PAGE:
This year Parise made the jump to New Jersey, but immediately faced a big depth problem - Parise has played in 48 of the Devils’ 49 games this year but with the Devils’ other centers including Scott Gomez, John Madden, and Erik Rasmussen, quality ice time was limited. The Devils seemed to bring him along slowly this season as he saw inconsistent ice time throughout most of the first half of the season. Yet almost exactly coinciding with the “changing of the guard” behind the bench from Larry Robinson to Lou Lamoriello, Parise has seen his ice time increase, never dipping below ten minutes and often now playing in the 15 minute range, and just as important he’s been getting roughly 20 shifts every night.
Parise has been playing on a line with Sergei Brylin and Victor Kozlov. His status as a center will make him a little less valuable and only worthwhile this year in deep leagues – but there is no denying his great offensive talent (see last Saturday’s shootout winner vs. the Islanders). Watch him and if he continues to impress his new coach he should see more and more offensive (read: power play) opportunities. Zach Parise is on track to be a star in the NHL within the next few years and if you are in a keeper league, he is worth stowing away.
Patrick Eaves, Winger, Ottawa Senators
Another talent coming out of Shattuck in Minnesota, Patrick Eaves took his game to the east coast and the strong NCAA program at Boston College in 2002. Patrick’s freshman campaign was sadly marked by a terrible collision with an opposing goaltender (Merrimack’s Joe Exter) which left the goalie in a coma and Eaves with a concussion. His tough year seemingly came at a tough time in his draft year but the Ottawa Senators knew his talent and took him with their first pick in the first round in 2003, at #29 overall. Eaves went on to two more full seasons at BC, scoring at well over a point-a-game pace with 87 in 70 games.
This year, being Eaves’ first pro season, has seen him bounce between Binghamton of the AHL and Ottawa no less than five times already. Ottawa went through a string of injuries in the past few months and Eaves was called on to fill in as the team got healthy. If he continues to play at his current rate, he may not see central New York for a while. Eaves has been one of the Senators crucial players over the past few weeks as they’ve battled through their first adversity of the season – in his last seven games Eaves has six points and has been a fantastic +7.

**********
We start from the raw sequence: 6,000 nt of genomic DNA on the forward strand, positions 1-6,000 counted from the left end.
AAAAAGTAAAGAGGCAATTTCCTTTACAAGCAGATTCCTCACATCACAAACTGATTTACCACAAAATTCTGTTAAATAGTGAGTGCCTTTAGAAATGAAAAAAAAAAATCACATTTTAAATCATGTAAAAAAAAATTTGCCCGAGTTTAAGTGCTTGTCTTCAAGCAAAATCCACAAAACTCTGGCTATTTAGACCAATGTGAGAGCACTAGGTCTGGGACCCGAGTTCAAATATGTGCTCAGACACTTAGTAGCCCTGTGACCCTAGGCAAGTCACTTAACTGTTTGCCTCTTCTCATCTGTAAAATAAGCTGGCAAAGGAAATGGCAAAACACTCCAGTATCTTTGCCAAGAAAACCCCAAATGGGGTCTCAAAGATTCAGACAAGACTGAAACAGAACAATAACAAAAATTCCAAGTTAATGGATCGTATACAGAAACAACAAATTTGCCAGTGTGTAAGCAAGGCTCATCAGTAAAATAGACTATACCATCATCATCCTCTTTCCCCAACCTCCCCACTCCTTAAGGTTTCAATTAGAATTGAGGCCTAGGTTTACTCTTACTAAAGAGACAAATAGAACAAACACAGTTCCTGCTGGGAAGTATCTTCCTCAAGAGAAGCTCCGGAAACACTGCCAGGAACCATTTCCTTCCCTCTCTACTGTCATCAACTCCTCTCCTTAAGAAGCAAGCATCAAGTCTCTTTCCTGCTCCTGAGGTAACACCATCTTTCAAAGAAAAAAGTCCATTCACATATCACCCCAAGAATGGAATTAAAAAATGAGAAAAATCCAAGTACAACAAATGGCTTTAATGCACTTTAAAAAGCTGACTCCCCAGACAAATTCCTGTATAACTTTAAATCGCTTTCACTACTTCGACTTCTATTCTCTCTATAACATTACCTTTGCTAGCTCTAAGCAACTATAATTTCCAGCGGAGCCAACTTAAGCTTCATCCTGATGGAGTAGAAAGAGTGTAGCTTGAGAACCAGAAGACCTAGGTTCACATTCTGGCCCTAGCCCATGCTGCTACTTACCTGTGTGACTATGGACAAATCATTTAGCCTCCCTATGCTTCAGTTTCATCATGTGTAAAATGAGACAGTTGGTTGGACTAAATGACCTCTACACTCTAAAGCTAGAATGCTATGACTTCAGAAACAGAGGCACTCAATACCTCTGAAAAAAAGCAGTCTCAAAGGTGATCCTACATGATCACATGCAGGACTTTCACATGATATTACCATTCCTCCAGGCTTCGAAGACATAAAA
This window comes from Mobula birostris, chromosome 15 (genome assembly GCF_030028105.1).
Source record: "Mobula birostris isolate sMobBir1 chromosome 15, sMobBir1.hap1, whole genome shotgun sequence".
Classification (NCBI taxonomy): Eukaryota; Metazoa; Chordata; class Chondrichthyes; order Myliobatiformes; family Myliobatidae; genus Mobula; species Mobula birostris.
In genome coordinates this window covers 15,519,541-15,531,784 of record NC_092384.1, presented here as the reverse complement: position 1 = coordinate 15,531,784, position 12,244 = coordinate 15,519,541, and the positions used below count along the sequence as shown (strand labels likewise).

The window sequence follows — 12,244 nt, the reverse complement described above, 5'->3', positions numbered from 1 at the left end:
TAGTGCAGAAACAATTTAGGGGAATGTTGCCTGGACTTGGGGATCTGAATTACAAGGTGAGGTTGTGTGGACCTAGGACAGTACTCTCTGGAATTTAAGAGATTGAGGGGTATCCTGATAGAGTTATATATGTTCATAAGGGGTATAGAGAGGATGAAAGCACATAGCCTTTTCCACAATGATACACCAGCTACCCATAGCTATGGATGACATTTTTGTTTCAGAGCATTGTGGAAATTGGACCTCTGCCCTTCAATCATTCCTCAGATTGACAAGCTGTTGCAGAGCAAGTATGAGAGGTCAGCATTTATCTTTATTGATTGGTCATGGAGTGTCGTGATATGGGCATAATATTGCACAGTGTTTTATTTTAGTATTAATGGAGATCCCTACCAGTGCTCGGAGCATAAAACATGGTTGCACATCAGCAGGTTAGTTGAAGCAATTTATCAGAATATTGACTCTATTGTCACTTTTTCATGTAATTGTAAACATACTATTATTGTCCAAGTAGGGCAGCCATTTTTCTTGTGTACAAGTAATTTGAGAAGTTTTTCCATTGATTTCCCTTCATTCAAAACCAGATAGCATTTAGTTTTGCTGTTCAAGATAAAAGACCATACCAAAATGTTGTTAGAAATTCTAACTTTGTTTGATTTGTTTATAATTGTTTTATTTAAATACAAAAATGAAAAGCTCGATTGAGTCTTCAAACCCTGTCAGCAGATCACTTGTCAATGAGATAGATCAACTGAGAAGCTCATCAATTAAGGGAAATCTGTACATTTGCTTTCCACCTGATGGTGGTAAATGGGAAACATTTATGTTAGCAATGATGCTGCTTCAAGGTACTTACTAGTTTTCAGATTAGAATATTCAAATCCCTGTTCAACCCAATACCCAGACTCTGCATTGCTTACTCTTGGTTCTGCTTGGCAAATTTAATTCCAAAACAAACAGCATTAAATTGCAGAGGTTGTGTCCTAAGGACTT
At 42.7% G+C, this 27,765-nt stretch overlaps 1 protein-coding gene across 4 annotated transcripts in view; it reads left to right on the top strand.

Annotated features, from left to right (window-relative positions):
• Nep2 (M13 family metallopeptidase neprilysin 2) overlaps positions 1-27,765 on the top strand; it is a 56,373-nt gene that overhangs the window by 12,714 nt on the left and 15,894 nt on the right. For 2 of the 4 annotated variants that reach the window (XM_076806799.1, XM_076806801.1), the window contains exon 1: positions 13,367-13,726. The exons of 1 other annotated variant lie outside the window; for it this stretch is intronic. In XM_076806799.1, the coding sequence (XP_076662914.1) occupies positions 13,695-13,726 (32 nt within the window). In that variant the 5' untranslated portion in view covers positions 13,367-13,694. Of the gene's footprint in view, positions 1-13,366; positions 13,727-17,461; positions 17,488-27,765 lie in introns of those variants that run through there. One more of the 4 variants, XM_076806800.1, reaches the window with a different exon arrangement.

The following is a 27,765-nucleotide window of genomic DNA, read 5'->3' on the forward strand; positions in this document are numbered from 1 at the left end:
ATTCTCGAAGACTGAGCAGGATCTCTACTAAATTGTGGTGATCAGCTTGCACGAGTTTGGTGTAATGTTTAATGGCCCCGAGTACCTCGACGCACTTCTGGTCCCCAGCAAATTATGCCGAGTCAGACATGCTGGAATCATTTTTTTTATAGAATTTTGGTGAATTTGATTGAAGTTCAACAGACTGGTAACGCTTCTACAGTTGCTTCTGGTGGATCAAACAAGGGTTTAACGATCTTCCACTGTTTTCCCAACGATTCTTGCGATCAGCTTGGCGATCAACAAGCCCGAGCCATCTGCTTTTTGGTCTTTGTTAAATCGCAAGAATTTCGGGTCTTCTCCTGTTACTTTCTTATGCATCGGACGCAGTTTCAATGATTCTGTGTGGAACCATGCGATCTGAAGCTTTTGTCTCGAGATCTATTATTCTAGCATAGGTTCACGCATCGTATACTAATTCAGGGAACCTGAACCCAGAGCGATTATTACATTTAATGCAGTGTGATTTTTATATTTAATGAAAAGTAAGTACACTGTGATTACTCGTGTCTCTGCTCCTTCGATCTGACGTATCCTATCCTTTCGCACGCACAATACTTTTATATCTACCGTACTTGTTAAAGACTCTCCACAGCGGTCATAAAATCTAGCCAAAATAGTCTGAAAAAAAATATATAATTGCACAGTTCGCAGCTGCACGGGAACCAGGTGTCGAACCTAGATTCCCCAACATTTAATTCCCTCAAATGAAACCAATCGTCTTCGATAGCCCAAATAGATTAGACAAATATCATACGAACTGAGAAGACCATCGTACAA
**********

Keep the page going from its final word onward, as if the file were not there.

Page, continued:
Eaves has the offensive skills to be a top-six forward in the league – he’ll eventually get a chance to play on a line with other premier talents but with the Senators boasting a loaded offense, Eaves is learning the finer points of the NHL game on Ottawa’s third line with Chris Kelly and Vaclav Varada and has quietly totaled 10 goals through his first 24 NHL games. Eaves bears watching: if one of Ottawa’s top forwards again suffers an injury, Eaves would be a good bet to step up on one of their top lines.
Kari Lehtonen, Goaltender, Atlanta Thrashers
Kari Lehtonen is the highest-drafted of our profiles this week, having gone second overall in 2002 to Atlanta (behind Rick Nash and ahead of the highly-touted Jay Bouwmeester). The NHL’s Central Scouting Bureau (seen as the standard authority for objective player rankings for NHL teams) had him ranked as the highest-ranked European prospect, but it was still seen as risky or cutting-edge to take a goalie so high in the draft. Nevertheless, the Thrashers took the chance that Lehtonen could be the cornerstone for their franchise for the next decade along with Ilya Kovalchuk. At the time, Lehtonen became the second-highest drafted goalie to date (Rick DiPietro, Islanders’ #1 overall, 2000 – since then Marc-Andre Fleury was taken first in 2003 by Pittsburgh). Lehtonen was seen as a “can’t-miss prospect” in many circles – twice he was awarded as outstanding goalie of the professional Finnish elite league SM-Liiga while playing for Jokerit (he became their starting goalie at age 18) and twice he was named Hockey News’ top prospect.
The Thrashers had high hopes for this season with Lehtonen in goal but he suffered a terrible groin injury in his first game of the season and Atlanta struggled for consistency for two months, going through a parade of goaltenders and trying to stay afloat in the Eastern Conference. He finally returned to the team just before the end of December, and if there was any question as to how effective he’d be, Lehtonen won five in a row in early January to help put the Thrashers firmly into the playoff discussion in the East. In limited time (12 games through Wednesday) he’s put up a 2.57 goals-against average and a .906 save percentage, and has given up three or less goals in each of his last six games. It certainly appears that health is no longer an issue for him.
Despite a recent slump by the team, look for Lehtonen to get virtually all the work between the pipes for Atlanta from here on out as he and players like Kovalchuk, Marc Savard, Marian Hossa and Slava Kozlov try and help push this team to their first playoff birth. If for some reason Lehtonen has been overlooked in your league due to his late start to the season, pick him up immediately.